Cardiovascular Surgery and Interventions 2022, Vol 9, Num 1 Page(s): 064-065
Roemheld syndrome: Apprehending arrhythmia in a different perspective
DOI: 10.5606/e-cvsi.2022.1261
Eka Prasetya Budi Mulia
Department of Cardiology and Vascular Medicine, Faculty of Medicine, Universitas Airlangga - Dr. Soetomo General Hospital, Surabaya, Indonesia
An intriguing article by Bodur et al.[1] investigated the association between premature atrial contractions (PACs) and gastroesophageal reflux disease (GERD). The authors found that esophagitis and/or gastritis in patients with GERD symptoms were independently associated with the increased prevalence and number of PACs. The exact mechanism of esophagitis and/or gastritis-induced supraventricular arrhythmia is still unclear. However, several hypotheses have been proposed as the underlying pathomechanism discussed by the authors, including alteration in vagal and sympathetic balance and left atrium mechanical stimulation by esophageal distension.

Arrhythmias, particularly supraventricular arrhythmias, can be caused by several predisposing factors, including gastrointestinal problems. Roemheld syndrome, known as gastrocardiac syndrome, an overlap and link between the gastrointestinal symptoms and arrhythmias, was first observed by Ludwig Roemheld[2] later, several subsequent reports described this syndrome.

Finding the link and accurately diagnosing this syndrome is often difficult due to contributions from various possible mechanisms that may cause this syndrome, including vigorous exercise, inflammation within adjacent positioning of esophagus and atria, autoimmune disorders, common nerve innervations, impediments in coronary blood flow, and hiatal hernias.[2] Esophagus stimulation, whether mechanical or chemical by acid reflux, potentiates afferent vagal activity in GERD concomitant arrhythmia patients. Elevated vagal tone shortens effective atrial refractoriness, resulting in development of atrial arrhythmia.[3]

In addition, GERD may release various inflammatory cytokines, i.e., interleukin (IL)-1β and IL-6, which lead to systemic inflammation.

The increase of circulating cytokines may prompt arrhythmia development, particularly atrial fibrillation (AF). In addition, acid reflux may cause lower esophagus inflammation and subsequently penetrate the esophagus wall, affecting the vagal nerves and leading to atrial myocarditis or local pericarditis.[2,3] This may happen due to adjacency of esophageal to atrium and alteration of local receptors. Consequently, cardiac rhythm afferent-efferent reflex mechanisms were induced, secondary to vagal nerve stimulation, thus inducing arrhythmia.[2]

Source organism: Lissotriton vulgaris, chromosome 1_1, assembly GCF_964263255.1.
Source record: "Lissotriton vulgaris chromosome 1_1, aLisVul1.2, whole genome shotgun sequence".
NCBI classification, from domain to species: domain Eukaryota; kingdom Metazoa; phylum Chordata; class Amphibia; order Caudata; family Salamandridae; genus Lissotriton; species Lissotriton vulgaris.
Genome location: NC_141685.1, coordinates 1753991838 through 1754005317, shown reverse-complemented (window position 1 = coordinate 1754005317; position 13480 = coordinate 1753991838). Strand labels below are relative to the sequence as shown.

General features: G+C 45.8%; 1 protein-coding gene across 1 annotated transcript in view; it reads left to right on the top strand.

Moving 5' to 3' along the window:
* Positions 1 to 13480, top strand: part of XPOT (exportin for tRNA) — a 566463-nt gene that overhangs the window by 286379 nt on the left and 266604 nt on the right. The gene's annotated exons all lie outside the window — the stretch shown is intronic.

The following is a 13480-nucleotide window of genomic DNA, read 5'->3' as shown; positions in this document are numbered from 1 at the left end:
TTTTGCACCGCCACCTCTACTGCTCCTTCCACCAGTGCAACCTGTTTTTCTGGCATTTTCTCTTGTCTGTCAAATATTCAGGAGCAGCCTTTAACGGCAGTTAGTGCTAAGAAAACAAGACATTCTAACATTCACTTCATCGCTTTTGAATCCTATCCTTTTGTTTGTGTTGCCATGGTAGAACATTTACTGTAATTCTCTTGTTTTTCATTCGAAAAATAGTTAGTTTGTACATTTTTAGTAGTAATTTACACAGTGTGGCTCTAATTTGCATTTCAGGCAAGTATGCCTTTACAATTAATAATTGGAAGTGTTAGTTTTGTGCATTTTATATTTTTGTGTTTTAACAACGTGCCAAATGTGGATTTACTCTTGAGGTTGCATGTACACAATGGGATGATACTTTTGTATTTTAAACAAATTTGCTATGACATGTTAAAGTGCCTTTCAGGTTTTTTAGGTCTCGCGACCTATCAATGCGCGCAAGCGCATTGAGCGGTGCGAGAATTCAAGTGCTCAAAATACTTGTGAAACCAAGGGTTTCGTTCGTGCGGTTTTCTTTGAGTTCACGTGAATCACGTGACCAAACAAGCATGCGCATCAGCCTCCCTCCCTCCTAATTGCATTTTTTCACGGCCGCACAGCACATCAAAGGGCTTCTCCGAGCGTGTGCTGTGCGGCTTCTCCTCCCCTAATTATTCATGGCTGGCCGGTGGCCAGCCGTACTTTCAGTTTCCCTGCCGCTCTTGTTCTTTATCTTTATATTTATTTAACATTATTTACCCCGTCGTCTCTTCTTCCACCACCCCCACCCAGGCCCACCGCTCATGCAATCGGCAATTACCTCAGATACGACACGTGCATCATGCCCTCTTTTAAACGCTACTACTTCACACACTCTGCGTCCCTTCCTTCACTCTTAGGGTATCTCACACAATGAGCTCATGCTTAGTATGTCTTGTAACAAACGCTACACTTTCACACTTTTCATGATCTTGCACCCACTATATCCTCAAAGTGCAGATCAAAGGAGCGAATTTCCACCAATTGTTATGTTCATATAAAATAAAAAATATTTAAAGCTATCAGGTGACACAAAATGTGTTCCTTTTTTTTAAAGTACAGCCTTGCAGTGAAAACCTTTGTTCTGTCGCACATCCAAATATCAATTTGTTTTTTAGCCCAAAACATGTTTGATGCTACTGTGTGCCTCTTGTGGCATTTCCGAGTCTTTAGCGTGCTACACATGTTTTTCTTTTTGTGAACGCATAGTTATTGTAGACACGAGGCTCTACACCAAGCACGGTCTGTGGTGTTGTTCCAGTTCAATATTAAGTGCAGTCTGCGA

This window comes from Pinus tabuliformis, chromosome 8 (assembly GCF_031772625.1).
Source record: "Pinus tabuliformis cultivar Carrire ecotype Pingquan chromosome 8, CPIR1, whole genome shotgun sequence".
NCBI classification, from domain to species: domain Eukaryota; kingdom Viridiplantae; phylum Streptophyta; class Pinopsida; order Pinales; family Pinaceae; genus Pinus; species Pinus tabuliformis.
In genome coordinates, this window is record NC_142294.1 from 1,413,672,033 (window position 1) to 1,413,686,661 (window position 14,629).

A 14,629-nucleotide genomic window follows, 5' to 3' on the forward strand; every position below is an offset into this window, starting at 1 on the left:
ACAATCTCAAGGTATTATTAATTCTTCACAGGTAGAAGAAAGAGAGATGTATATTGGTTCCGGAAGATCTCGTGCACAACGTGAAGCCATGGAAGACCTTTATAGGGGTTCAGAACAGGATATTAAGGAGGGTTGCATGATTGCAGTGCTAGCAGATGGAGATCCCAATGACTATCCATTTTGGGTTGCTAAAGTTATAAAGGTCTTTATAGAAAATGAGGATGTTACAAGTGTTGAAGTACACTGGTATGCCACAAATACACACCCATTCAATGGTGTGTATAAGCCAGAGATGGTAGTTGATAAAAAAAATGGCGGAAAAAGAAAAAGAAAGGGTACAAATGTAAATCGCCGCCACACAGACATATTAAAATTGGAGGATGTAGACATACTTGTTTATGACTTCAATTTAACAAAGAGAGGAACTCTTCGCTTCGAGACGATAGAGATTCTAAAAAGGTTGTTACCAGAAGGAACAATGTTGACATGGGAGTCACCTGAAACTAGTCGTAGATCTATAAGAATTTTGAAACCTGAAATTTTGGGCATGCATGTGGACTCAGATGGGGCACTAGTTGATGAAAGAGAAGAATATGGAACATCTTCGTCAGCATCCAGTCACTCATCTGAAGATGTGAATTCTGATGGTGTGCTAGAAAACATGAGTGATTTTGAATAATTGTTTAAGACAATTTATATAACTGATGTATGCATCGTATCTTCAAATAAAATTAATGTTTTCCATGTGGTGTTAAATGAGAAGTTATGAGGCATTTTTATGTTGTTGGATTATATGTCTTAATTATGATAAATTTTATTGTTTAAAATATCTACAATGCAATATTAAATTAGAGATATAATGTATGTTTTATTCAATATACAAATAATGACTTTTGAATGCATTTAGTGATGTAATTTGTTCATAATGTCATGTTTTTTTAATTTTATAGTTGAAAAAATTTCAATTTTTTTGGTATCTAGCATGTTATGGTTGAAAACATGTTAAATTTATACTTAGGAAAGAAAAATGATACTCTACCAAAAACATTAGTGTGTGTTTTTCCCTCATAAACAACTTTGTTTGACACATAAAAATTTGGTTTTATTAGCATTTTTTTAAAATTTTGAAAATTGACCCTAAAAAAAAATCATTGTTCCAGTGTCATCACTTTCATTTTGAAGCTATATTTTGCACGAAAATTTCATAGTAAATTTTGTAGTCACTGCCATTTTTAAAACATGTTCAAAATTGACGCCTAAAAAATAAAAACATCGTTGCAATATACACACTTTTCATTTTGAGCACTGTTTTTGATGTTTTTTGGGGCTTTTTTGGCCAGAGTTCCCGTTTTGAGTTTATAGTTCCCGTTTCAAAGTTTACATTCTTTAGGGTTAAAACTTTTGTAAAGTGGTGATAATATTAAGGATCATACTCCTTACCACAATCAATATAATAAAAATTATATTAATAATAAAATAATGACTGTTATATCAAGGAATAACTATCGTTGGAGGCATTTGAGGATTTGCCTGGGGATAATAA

The presence of hiatal hernia can also directly compress atrium, causing a decrease in blood supply to the heart, resulting in relative ischemia that can lead to arrhythmias. This hiatal hernia can also aggravate acid reflux in GERD.[2,3]

Esophageal acid exposure also has potential impact on coronary blood flow. It has been reported that coronary flow was reduced by acid instillation into esophagus. This phenomenon is mediated by autonomic reflex and postulated as one of leading causes of syndrome X, characterized by typical angina despite normal coronary arteries. This phenomenon is absent in denervated heart transplant recipients, supporting that reduced coronary blood flow is achieved through cardioesophageal reflex.[4]

As the first line GERD therapy, proton pump inhibitors (PPIs) may hold potential therapeutic effects in this situation. The PPIs have multimodal effects beyond acid suppression mediated by proton pump (K+-H+ ATPase) inhibition, including antioxidant and anti-inflammatory properties. They have potential antiarrhythmic and cardioprotective agent properties due to functional similarity proteins of the gastric K+-H+ ATPase within cardiac.[2,3]

Quinidine and disopyramide, antiarrhythmics with vagolytic properties,[5] can be used when arrhythmia is suspected due to vasovagal stimulation, while simultaneously treating the underlying gastrointestinal disease.

In conclusion, various pathophysiological mechanisms that may underlie the occurrence of arrhythmias in Roemheld syndrome should be investigated in patients presenting with gastrointestinal complaints and arrhythmias.

Declaration of conflicting interests
The authors declared no conflicts of interest with respect to the authorship and/or publication of this article.

The authors received no financial support for the research and/or authorship of this article.

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  • Introduction
  • References
  • 1) Bodur O, Yılmaz AS, Akdoğan R, Durakoğlugil ME, Duman H, Kocaman SA, et al. Esophagitis and gastritis are associated with premature atrial contractions in patients with gastroesophageal reflux disease. Cardiovasc Surg Int 2021;8:109-15.

    2) Mohamed A, Ochoa Crespo D, Kaur G, Ashraf I, Peck MM, Maram R, et al. Gastroesophageal reflux and its association with atrial fibrillation: A traditional review. Cureus 2020;12:e10387.

    3) Maruyama T, Fukata M, Akashi K. Association of atrial fibrillation and gastroesophageal reflux disease: Natural and therapeutic linkage of the two common diseases. J Arrhythm 2018;35:43-51.

    4) Lei WY, Wang JH, Wen SH, Yi CH, Hung JS, Liu TT, et al. Risk of acute myocardial infarction in patients with gastroesophageal reflux disease: A nationwide population-based study. PLoS One 2017;12:e0173899.

    5) Price B. Drug therapy of common cardiac disorders. In: Irwin S, Tecklin JS, editors. Cardiopulmonary Physical Therapy: A Guide to Practice. 4th ed. Mosby; 2004. p. 225-39.

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  • Introduction
  • References